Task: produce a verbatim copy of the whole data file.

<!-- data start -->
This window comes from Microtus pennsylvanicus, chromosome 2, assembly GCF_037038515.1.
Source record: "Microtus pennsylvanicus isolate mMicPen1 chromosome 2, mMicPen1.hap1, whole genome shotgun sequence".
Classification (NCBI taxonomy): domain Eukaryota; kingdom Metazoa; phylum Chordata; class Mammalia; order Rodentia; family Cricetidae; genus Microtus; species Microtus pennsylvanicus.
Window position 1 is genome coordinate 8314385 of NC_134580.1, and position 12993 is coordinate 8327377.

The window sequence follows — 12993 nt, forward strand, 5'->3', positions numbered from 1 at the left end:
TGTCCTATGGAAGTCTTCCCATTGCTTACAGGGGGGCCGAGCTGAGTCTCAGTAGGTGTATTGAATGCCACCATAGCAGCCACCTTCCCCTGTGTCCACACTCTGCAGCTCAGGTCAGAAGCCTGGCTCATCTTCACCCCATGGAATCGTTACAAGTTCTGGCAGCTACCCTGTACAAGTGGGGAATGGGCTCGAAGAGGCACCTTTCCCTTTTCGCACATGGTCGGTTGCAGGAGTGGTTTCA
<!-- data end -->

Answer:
This window comes from Microtus pennsylvanicus, chromosome 2, assembly GCF_037038515.1.
Source record: "Microtus pennsylvanicus isolate mMicPen1 chromosome 2, mMicPen1.hap1, whole genome shotgun sequence".
Classification (NCBI taxonomy): domain Eukaryota; kingdom Metazoa; phylum Chordata; class Mammalia; order Rodentia; family Cricetidae; genus Microtus; species Microtus pennsylvanicus.
Window position 1 is genome coordinate 8314385 of NC_134580.1, and position 12993 is coordinate 8327377.

The window sequence follows — 12993 nt, forward strand, 5'->3', positions numbered from 1 at the left end:
TGTCCTATGGAAGTCTTCCCATTGCTTACAGGGGGGCCGAGCTGAGTCTCAGTAGGTGTATTGAATGCCACCATAGCAGCCACCTTCCCCTGTGTCCACACTCTGCAGCTCAGGTCAGAAGCCTGGCTCATCTTCACCCCATGGAATCGTTACAAGTTCTGGCAGCTACCCTGTACAAGTGGGGAATGGGCTCGAAGAGGCACCTTTCCCTTTTCGCACATGGTCGGTTGCAGGAGTGGTTTCA